NASA Bans Name Of ‘Jesus’ In Johnson Space Center Newsletter, Cites Establishment Clause

A group of Christian employees at NASA’s Johnson Space Center has alleged violation of freedom of religious expression. According to the group, the authorities at NASA’s Johnson Space center, Houston, Texas, banned use of the name of “Jesus” in announcements appearing on the space center’s official email newsletter.

The JSC Praise and Worship Club, a group of Christian employees at the Johnson Space Center, claim that the center’s legal department advised them to stop posting to the center’s electronic newsletter announcements mentioning the religious name, “Jesus.”

The e-bulletin, known as JSC Today, is sent out regularly, and includes announcements of a variety of Space Center activities and events, such as sports and dancing.

The message, which reportedly sparked the row, appeared on the May 28, 2015, edition of the JSC Today newsletter.

“Join with the praise and worship band ‘Allied with the Lord’ for a refreshing set of spring praise and worship songs on Thursday, June 4, from 11:15 a.m. to noon in Building 57, Room 106,” the message said. “The theme for this session will be ‘Jesus is our life!’ Prayer partners will be available for anyone who has need. All JSC civil servants and contractors are welcome.”

Soon after the announcement was published, the center’s legal department called the group’s leaders and told them that “NASA would be censoring all future club announcements that featured the name, ‘Jesus.’ “

“NASA would be censoring all future club announcements that featured the name, ‘Jesus.’ “

According to NASA attorneys, the decision was taken because NASA wanted to avoid including in the center’s newsletter “sectarian” or “denominational” announcements that could violate the Establishment Clause of the First Amendment.

According to Jeremy Dys, attorney with Liberty Institute, a Christian religious rights law firm representing the JSC Praise and Worship Club, the Christian club leaders offered to include in future announcements a disclaimer that the announcements were private speech not endorsed by NASA, but the space center authorities rejected the offer.

According to Dys, when the authorities declined the offer, “the club members knew right away that NASA was censoring them and they were not comfortable with that.”

Liberty Institute then filed a complaint on behalf of the group and threatened to file a federal lawsuit unless NASA apologizes and lifts the ban.

Johnson Space Center
Aerical view of Johnson Space Center [Image via NASA/Wikimedia/Public Domain]

“The bottom line is that NASA should not be censoring this club just because they use the name ‘Jesus’ in an employee advertisement. That is blatant religious discrimination,” Dys said.

NASA engineer Sophia Smith, a member of the Christian group, told Fox News that members of the group were “shocked” and “frustrated” at the situation.

“It was shocking to all of us and very frustrating. NASA has a long history of respecting religious speech. Why wouldn’t they allow us to put the name Jesus in the announcement about our club?”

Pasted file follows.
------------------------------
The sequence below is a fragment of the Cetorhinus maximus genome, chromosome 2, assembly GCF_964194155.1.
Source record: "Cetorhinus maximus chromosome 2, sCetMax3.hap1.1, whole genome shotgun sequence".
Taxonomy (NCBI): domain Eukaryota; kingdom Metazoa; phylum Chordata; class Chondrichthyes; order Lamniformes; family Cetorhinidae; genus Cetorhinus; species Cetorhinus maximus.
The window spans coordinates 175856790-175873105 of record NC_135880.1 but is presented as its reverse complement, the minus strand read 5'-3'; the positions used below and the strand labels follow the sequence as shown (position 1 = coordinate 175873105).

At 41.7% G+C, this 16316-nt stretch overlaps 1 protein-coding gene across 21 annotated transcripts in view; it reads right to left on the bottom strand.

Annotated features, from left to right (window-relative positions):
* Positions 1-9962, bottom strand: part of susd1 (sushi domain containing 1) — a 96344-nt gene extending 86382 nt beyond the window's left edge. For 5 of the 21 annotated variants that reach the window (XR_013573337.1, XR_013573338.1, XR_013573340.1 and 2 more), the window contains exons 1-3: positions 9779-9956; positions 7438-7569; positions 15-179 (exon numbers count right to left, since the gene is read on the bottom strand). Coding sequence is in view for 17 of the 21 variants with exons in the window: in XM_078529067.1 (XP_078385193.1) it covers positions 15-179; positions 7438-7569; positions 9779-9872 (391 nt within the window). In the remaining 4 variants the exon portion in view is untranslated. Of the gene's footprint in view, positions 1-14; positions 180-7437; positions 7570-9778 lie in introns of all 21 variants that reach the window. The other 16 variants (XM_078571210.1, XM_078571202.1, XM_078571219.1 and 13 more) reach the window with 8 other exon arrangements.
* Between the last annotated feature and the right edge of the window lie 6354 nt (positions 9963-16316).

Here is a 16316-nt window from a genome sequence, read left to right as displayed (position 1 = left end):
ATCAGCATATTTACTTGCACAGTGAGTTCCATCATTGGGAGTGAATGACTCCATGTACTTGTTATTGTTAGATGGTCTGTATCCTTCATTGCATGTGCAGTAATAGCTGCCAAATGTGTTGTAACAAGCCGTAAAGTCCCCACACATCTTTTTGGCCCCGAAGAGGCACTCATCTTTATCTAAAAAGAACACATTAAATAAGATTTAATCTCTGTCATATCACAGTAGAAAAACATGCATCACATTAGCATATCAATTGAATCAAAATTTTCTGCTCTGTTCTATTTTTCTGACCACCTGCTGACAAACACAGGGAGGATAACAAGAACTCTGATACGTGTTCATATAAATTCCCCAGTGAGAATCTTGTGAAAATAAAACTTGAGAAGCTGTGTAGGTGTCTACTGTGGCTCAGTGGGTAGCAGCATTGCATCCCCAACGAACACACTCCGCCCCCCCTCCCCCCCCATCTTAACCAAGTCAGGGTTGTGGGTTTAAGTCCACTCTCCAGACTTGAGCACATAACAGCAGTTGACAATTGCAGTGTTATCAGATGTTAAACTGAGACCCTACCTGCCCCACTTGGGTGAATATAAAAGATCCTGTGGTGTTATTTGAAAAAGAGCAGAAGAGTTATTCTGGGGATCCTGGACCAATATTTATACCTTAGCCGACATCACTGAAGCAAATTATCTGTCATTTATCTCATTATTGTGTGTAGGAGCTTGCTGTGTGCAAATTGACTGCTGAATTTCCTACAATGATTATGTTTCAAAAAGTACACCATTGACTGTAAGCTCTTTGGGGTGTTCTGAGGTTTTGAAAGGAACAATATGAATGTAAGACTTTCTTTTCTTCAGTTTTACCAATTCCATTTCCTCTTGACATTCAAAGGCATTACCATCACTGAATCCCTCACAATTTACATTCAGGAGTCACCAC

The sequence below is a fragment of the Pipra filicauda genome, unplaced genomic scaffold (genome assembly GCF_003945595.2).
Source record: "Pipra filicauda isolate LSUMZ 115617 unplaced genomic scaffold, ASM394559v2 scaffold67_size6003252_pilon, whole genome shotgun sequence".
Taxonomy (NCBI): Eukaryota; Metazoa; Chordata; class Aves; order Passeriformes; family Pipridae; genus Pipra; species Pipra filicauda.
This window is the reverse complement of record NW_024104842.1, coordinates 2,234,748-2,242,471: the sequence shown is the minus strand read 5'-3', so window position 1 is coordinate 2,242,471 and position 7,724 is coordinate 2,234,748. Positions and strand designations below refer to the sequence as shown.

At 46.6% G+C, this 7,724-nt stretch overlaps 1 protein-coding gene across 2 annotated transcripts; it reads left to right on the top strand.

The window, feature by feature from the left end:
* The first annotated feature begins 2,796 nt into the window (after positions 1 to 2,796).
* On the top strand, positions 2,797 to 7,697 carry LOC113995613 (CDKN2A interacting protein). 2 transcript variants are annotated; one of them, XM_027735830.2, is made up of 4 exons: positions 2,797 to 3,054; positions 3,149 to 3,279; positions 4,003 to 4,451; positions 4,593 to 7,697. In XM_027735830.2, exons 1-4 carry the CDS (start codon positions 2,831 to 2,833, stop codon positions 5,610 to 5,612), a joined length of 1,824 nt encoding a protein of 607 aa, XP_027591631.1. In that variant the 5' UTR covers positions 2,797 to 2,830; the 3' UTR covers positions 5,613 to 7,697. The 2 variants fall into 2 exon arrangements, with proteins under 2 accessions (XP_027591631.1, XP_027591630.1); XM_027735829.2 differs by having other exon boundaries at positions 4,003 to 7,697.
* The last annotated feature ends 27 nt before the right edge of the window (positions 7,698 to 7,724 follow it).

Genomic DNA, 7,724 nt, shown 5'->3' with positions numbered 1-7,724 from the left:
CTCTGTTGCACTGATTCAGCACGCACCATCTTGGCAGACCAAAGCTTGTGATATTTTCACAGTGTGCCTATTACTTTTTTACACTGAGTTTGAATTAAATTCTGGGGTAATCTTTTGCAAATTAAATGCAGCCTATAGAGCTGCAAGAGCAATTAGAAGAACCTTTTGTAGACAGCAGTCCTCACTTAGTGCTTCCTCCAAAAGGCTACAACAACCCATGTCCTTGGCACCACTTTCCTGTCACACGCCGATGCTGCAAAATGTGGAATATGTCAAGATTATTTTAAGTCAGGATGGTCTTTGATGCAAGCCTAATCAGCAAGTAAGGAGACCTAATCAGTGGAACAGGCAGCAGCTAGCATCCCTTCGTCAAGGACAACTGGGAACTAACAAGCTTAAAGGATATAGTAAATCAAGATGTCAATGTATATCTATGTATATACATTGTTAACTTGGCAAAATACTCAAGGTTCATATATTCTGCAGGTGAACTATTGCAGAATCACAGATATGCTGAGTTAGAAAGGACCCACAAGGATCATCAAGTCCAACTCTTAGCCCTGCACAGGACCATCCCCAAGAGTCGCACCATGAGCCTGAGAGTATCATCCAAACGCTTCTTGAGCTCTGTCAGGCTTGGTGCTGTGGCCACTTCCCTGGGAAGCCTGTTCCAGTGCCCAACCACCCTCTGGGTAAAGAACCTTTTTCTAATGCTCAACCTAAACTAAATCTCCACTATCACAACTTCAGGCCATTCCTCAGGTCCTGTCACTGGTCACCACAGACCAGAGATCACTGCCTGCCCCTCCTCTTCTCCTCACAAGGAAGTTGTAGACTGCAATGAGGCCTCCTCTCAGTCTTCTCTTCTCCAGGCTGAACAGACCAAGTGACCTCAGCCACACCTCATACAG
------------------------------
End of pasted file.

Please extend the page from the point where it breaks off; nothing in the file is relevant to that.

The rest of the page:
“NASA has a long history of respecting religious speech. Why wouldn’t they allow us to put the name Jesus in the announcement about our club?”

Smith told Fox News’ Todd Starnes that the JSC Praise and Worship Club had been meeting on the premises of the space center since 2001. The group meets during lunch hours for religious meetings, and NASA had not censored the group until last year.

According to the Liberty Institute, the move to expunge all references to “Jesus” in the space center’s newsletter was contrary to the spirit of the agency’s history of religious tolerance.

The attorneys cited examples of the agency’s history of religious tolerance.

In 1962, NASA astronaut Scott Carpenter said “Godspeed, John Glenn,” as NASA astronaut John Glenn embarked on the space journey that made him the first American to orbit the Earth.

In 1968, NASA Apollo 8 astronauts took turns to read the biblical Book of Genesis creation story during lunar orbit on Christmas Eve.

Astronaut Buzz Aldrin also took the communion on the lunar surface during the 1969 Apollo 11 mission.

The Supreme Court dismissed a federal lawsuit brought by Madalyn Murray O’Hair, an atheist who was opposed to NASA astronauts reading the creation story in orbit.

The high court dismissed the case due to lack of jurisdiction.

“NASA should continue its tradition of protecting the religious expression of its employees,” Dys concluded.

But NASA has since released a carefully worded statement denying that the agency prohibits the use of religious names in internal communications.

“The agency allows a host of employee-led civic, professional, religious and other organizations to meet on NASA property on employee’s own time,” the statement said. “Consistent with federal law, NASA attempts to balance employee’s rights to freely exercise religious beliefs with its obligation to ensure there is no government endorsement of religion.”

“We believe in and encourage open and diverse dialogue among our employees and across the agency,” the statement concluded.

[Photo By David J. Phillip/AP Photo]